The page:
Opinion, Berkeley Blogs

Why we need to defund, not defend, the police

By Nikki Jones

Demonstrators at a George Floyd protest holding up a "Defund the Police" sign on June 5, 2020

Demonstrators at a George Floyd protest holding up a "Defund the Police" sign on June 5, 2020


Calls to defund the police often elicit fear. "How will I stay safe," wonder people who associate the police with safety. This response ignores the fact for many people, the police are what they fear.  When I hear calls to defund the police I think first about the routine abuses and interactions that injure the body, mind, and spirit of Black youth identified as targets by law enforcement.

Defunding the police isn’t a new idea, but it has new momentum since George Floyd was killed by police officers in Minneapolis. Two weeks later the city's council voted to disassemble its police department and "create a new system of public safety in a city where law enforcement has long been accused of racism."

Officers routinely relied on aggression, violence, and exploitation in their dealings with residents of the Third District, where Floyd died with the knee of a police officer on his neck. The Minneapolis Star Tribune documented multiple abuses from court records and police reports: "One officer kicked a handcuffed suspect in the face, leaving his jaw in pieces. Officers beat and pistol-whipped a suspect in a parking lot on suspicion of low-level drug charges. Others harassed residents of a south Minneapolis housing project as they headed to work, and allowed prostitution suspects to touch their genitals for several minutes before arresting them in vice stings."

Among the most striking disclosures in the article is shared by Abigail Cerra, a commissioner for Minneapolis’ Police Conduct Oversight Commission and former public defender, who states that her "clients were constantly getting anal searches. Not at the hospital. At the Third Precinct."

Officers use force against Black residents at 7 times the rate of white residents in Minneapolis. Disparate force is commonplace in other cities across the country, like Chicago, New York, Philadelphia, and Baltimore. The protests in the wake of Floyd’s killing have as much to do with these routine abuses as the appalling slow-motion spectacle of Floyd’s video-recorded lynching.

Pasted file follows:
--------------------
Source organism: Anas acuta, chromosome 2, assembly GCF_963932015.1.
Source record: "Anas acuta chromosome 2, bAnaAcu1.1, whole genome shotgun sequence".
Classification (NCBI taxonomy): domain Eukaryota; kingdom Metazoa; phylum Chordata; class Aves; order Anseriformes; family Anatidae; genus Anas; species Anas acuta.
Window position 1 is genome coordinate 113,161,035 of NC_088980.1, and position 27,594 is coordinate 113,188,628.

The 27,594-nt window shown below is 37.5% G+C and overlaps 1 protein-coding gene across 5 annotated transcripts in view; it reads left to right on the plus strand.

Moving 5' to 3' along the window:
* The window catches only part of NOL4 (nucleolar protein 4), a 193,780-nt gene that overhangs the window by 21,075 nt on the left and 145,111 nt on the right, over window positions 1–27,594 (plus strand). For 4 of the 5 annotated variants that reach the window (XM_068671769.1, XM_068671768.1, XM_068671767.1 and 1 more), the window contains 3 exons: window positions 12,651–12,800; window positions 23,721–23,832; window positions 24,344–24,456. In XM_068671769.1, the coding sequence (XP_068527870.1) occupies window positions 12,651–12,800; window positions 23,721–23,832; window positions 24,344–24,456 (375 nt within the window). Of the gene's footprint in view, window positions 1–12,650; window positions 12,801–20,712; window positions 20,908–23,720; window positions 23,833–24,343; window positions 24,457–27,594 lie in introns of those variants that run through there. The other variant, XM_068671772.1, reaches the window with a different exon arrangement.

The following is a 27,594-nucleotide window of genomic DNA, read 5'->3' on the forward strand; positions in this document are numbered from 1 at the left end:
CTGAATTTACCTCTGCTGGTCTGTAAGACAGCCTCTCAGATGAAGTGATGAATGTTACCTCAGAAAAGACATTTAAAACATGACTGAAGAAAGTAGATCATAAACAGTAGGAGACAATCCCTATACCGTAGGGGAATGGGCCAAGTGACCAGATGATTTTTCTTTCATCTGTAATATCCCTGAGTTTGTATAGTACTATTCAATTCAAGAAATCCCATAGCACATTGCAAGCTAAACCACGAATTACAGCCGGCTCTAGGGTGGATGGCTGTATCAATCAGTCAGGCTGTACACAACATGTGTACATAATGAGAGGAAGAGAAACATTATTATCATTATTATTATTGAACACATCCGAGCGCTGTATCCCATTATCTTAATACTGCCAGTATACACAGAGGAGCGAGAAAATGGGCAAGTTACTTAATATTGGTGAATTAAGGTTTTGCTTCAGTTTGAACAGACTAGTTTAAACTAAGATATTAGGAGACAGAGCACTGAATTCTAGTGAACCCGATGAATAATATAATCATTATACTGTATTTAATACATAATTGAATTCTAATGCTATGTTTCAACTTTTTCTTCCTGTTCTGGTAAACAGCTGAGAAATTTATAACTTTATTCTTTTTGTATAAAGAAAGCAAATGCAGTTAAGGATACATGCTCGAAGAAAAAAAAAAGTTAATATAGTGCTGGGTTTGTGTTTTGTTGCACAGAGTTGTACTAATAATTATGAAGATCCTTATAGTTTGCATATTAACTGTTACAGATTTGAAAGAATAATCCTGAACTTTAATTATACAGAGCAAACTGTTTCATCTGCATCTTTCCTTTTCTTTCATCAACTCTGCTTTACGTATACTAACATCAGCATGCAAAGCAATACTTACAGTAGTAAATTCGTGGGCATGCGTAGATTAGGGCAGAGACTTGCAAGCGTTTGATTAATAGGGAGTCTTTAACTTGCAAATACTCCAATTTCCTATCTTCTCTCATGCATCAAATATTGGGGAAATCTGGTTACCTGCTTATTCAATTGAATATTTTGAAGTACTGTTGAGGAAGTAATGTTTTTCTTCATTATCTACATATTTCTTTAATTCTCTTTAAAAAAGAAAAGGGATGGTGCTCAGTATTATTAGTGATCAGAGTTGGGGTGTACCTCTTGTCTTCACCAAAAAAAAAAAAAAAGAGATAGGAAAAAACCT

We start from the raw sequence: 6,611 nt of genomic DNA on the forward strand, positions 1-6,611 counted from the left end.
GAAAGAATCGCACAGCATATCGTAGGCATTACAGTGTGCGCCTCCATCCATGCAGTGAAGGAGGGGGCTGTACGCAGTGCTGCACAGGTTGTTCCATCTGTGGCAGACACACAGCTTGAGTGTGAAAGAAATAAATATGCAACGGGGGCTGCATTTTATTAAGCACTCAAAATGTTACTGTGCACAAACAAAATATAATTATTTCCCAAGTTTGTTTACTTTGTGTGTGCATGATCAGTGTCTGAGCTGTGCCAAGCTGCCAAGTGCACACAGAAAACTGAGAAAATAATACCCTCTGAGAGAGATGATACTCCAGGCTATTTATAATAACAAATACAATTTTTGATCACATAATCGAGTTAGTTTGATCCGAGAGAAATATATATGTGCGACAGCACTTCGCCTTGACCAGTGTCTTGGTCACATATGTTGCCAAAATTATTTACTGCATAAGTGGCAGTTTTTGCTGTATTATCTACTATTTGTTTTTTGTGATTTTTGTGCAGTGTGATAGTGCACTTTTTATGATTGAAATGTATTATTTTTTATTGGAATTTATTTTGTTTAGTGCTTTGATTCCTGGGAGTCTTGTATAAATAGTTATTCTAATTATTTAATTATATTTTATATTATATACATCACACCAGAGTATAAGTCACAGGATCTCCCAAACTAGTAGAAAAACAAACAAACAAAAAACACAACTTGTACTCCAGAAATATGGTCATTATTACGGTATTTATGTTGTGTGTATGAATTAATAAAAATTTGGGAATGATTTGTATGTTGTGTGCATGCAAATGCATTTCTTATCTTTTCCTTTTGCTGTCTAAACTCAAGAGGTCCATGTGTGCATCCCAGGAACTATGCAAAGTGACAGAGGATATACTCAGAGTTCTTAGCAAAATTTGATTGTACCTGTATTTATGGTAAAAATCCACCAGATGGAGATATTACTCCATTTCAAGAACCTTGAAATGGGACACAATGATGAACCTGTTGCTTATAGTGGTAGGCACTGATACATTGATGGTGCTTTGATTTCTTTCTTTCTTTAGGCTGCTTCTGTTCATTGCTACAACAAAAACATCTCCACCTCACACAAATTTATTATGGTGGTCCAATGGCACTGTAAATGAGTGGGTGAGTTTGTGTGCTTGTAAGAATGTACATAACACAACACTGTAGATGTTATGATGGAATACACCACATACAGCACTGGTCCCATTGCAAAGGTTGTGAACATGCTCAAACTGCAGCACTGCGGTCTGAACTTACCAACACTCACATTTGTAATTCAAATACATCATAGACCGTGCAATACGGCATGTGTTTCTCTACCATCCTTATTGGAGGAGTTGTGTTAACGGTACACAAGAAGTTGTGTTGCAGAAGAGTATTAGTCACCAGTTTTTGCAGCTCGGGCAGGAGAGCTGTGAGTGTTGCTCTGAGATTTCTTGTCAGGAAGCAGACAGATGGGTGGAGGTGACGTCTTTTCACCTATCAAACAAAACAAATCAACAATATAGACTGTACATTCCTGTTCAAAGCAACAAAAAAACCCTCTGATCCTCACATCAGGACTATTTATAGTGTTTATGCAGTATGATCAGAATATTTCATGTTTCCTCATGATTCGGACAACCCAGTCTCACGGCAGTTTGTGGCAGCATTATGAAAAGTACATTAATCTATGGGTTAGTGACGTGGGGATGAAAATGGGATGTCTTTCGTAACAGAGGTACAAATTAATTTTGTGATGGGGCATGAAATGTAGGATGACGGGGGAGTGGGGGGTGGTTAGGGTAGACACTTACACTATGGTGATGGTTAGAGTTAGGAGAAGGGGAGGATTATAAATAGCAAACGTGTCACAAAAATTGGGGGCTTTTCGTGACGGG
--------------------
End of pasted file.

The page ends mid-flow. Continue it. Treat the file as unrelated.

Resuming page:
The experience of San Francisco’s Black residents, which I write about in The Chosen Ones: Black Men and the Politics of Redemption, mirror the experiences of Black residents in Minneapolis. The commissioner’s disclosure of the routine anal searches echoes complaints of strip-searches that I document in my book. These searches are just one example of how police officers routinely violate the bodily integrity of Black residents.

When I hear about calls to defund the police, I think about the way that Black youth are socialized into submission through their repeated encounters with the officers in their neighborhood. They can carry off a search of their body without any direction. I think about the powerlessness that teenage boys hide underneath the tough countenances, which they have learned to put on as a form of protection as part of their response to witnessing violent arrests on their block.

I think about Larry, a young man I write about, who once shared during a public meeting of residents that he had been strip-searched at the local police station before being released. Nearly a month later, I witnessed the lingering impact of this violation, as Larry launched accusations and insults at officers who were, once again, on the block: "Not tonight. Not tonight," Larry repeated in a monotone chant as a crowd of officers and residents gathered. "Ya’ll not taking me in tonight," he repeated, bouncing on his toes like a boxer getting ready for a match. "You’re not going to strip search me. That’s illegal."

When people write off defunding as too radical, choosing instead to tighten their grasp on reform, I think about how I tried to calm Larry down in that moment, to quiet his protest for fear that his attention would attract the aggression of the officers.

"It’s frustrating," he says. "They can come up here, take me to the station, strip search me, and I can’t do anything back to them."

In retrospect, my response to him was a weak and tired one, and one that he had probably heard time and time again. "You’re trying to go somewhere," I said. "Don’t let this moment knock you off that path," I told him. Really, I was thinking, "I don’t want the police to hurt you more than they already had. I don’t want you to die tonight."

I succeeded in calming Larry down that night and maybe I did save him from injury, maybe even death, but something was lost too. As I write in the book, "by encouraging him to retreat, I forestalled any revolutionary potential that may have existed in his efforts to directly confront the police." The sort of revolutionary potential that reminds a Black youth that his life matters. The kind of revolutionary potential that we see in the streets at this moment.

By the time I finished The Chosen Ones the limits of reform were clear to me. All of the incidents I detail in the book took place in a progressive city that embraced progressive approaches to fighting crime and violence in the neighborhood. What we need are alternatives to law enforcement, which I lay out in the conclusion of The Chosen Ones.

Calls to defund the police ask us to imagine safety from the perspective of those who are the frequent targets of policing and understand that it is the world that is built from that perspective that will be a better world for us all.

This story was originally published on the University of California Press blog here.